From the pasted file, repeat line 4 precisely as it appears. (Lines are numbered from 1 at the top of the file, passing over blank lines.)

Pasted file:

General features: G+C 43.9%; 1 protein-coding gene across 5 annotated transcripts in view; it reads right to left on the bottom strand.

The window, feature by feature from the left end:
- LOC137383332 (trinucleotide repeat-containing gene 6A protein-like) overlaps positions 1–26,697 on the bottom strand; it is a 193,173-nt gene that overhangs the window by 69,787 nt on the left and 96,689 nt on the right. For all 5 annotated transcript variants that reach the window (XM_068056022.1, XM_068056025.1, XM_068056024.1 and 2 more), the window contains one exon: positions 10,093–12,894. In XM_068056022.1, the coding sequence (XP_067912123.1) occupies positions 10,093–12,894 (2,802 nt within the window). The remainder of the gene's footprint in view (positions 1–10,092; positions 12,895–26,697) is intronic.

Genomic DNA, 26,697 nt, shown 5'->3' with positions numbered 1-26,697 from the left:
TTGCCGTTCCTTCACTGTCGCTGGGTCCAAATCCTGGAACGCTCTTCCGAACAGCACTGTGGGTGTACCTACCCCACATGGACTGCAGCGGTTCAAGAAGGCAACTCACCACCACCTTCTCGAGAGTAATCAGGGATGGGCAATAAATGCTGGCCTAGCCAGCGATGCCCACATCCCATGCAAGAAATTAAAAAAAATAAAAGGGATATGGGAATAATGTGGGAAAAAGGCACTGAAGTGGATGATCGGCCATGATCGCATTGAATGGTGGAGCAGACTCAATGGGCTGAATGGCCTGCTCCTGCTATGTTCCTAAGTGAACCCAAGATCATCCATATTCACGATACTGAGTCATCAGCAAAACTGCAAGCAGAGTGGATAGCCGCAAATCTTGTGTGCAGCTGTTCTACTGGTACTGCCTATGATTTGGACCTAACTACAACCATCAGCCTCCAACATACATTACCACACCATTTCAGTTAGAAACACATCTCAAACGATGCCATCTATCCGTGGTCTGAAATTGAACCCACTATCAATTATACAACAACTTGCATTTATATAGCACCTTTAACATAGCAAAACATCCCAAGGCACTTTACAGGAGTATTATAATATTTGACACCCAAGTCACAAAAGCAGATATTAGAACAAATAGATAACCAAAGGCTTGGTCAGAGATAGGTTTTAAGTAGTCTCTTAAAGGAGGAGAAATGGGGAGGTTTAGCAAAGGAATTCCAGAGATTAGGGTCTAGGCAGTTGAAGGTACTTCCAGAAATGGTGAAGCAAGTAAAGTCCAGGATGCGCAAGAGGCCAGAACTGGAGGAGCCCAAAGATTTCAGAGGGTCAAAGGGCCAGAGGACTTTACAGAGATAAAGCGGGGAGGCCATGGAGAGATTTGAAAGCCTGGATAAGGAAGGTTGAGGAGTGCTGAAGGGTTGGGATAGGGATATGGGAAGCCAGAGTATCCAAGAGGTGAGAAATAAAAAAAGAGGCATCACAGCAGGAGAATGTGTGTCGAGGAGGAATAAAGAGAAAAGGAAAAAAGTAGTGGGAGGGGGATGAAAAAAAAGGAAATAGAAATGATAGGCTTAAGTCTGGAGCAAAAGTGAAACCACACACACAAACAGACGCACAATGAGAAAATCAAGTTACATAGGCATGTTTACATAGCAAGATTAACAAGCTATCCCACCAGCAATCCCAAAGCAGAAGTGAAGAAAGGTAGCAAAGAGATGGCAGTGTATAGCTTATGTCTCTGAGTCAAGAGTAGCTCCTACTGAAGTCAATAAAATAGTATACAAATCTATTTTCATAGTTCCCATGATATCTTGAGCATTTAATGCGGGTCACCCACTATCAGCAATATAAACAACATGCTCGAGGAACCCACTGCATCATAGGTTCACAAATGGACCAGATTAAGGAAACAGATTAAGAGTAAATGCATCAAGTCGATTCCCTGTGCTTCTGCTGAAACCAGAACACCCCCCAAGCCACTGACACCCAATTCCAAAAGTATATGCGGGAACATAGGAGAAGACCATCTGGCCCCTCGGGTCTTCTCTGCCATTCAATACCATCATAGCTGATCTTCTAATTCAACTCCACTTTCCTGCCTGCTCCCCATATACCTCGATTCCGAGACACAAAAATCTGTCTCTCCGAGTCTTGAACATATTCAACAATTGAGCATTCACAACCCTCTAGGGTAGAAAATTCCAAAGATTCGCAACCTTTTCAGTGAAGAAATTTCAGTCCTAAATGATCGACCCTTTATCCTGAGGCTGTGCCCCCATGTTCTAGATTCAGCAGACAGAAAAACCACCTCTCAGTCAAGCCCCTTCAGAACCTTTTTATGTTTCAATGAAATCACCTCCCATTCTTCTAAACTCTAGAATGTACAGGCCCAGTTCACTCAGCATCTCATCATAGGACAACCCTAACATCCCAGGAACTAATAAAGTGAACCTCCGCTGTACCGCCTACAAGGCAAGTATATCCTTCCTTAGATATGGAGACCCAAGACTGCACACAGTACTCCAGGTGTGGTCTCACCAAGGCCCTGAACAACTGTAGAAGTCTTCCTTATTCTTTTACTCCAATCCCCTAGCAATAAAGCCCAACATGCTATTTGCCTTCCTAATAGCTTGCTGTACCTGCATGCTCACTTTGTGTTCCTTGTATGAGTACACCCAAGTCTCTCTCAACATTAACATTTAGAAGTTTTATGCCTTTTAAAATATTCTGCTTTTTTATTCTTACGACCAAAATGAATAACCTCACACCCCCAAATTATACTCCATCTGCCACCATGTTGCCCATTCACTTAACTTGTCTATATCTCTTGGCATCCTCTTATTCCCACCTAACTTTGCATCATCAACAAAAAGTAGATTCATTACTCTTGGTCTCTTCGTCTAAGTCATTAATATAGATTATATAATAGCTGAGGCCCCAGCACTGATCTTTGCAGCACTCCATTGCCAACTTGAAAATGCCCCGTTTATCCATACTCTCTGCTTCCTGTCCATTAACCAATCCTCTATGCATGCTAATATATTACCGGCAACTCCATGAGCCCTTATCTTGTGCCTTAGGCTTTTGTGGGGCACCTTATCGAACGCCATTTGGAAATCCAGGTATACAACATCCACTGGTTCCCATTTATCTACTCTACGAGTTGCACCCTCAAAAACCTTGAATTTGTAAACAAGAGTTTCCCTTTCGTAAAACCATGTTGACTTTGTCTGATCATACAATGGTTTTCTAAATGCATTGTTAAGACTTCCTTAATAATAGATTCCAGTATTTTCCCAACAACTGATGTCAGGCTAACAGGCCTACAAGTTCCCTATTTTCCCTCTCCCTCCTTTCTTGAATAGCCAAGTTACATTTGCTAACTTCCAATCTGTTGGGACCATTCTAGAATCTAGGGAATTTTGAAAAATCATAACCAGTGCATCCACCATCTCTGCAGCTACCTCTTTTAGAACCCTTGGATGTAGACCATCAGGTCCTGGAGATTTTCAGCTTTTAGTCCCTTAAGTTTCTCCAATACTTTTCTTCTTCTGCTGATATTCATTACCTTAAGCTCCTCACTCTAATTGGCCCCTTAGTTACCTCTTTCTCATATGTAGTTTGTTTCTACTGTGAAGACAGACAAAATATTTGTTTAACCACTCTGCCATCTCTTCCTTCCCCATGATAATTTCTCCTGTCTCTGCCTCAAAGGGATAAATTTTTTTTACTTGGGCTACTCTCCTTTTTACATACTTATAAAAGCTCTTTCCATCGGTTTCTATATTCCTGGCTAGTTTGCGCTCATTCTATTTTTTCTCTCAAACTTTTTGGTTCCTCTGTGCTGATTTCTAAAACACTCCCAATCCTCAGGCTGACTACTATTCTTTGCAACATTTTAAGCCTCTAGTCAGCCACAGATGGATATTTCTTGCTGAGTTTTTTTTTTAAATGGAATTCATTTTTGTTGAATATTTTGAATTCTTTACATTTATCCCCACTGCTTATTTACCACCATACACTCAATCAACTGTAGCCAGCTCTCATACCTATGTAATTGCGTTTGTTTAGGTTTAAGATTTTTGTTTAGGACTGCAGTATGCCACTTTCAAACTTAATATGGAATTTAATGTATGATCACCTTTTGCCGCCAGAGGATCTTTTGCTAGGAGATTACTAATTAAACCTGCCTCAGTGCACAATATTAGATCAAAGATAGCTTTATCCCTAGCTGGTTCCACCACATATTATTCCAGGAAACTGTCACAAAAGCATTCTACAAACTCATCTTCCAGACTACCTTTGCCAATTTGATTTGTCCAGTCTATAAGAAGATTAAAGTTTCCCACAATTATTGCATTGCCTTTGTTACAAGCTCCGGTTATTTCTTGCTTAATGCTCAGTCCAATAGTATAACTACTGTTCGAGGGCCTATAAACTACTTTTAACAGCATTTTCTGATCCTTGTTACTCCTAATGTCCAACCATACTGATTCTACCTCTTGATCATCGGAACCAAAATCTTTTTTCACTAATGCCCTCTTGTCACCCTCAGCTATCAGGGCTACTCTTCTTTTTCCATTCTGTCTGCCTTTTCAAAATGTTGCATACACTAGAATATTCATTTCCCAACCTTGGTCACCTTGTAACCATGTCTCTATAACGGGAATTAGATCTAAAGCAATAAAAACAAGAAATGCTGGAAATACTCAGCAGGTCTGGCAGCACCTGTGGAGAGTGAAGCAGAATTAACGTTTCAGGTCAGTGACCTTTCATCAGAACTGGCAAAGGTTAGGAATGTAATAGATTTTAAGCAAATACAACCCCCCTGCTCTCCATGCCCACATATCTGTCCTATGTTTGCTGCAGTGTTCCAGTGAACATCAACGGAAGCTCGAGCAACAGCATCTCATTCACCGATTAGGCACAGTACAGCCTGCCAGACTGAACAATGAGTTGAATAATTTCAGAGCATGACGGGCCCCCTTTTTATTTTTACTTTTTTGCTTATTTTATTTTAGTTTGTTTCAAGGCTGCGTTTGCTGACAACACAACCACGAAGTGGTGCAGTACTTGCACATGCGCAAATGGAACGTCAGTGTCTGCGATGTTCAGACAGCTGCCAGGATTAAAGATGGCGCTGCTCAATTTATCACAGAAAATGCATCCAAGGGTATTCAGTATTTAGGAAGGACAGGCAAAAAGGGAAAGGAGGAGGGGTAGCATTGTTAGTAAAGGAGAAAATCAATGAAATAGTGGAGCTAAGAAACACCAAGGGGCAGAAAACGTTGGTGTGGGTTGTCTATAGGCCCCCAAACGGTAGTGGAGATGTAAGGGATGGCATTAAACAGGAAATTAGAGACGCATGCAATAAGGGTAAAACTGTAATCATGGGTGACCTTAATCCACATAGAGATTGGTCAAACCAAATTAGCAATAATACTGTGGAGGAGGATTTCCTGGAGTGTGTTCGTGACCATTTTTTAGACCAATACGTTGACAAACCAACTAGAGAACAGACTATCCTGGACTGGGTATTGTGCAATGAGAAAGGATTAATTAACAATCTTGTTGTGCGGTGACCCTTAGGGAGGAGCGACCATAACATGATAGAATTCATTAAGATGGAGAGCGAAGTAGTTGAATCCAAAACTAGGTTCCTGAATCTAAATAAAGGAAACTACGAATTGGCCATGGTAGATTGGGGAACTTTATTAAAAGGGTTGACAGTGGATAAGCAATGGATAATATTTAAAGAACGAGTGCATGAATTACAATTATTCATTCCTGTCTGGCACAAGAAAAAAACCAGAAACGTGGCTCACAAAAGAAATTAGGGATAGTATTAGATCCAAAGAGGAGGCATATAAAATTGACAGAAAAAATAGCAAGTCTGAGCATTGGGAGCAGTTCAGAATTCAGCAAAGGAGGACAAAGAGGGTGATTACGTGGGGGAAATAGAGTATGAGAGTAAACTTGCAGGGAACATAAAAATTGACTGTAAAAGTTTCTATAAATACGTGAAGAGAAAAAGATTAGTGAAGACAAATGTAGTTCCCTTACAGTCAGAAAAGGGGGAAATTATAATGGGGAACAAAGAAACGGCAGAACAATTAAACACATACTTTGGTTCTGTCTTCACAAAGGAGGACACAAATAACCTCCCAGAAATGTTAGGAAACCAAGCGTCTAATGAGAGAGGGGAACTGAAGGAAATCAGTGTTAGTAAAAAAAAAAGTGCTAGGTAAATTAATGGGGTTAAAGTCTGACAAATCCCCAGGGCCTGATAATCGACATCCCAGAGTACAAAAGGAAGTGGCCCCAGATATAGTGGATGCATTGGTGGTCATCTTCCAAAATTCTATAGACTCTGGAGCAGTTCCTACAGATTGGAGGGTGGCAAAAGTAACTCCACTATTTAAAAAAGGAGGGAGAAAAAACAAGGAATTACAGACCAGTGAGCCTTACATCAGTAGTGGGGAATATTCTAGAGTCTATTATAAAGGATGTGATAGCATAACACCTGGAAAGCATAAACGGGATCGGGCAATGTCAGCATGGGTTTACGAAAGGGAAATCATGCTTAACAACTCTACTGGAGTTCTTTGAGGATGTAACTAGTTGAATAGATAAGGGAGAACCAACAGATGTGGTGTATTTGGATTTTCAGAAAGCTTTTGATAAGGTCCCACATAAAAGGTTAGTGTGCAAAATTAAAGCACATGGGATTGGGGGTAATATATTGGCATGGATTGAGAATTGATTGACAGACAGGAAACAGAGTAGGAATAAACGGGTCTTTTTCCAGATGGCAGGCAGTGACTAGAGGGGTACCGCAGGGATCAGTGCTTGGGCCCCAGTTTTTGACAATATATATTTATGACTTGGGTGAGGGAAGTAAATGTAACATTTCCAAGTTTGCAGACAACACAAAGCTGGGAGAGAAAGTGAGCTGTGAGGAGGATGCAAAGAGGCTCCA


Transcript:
Genomic DNA, 26,697 nt, shown 5'->3' with positions numbered 1-26,697 from the left: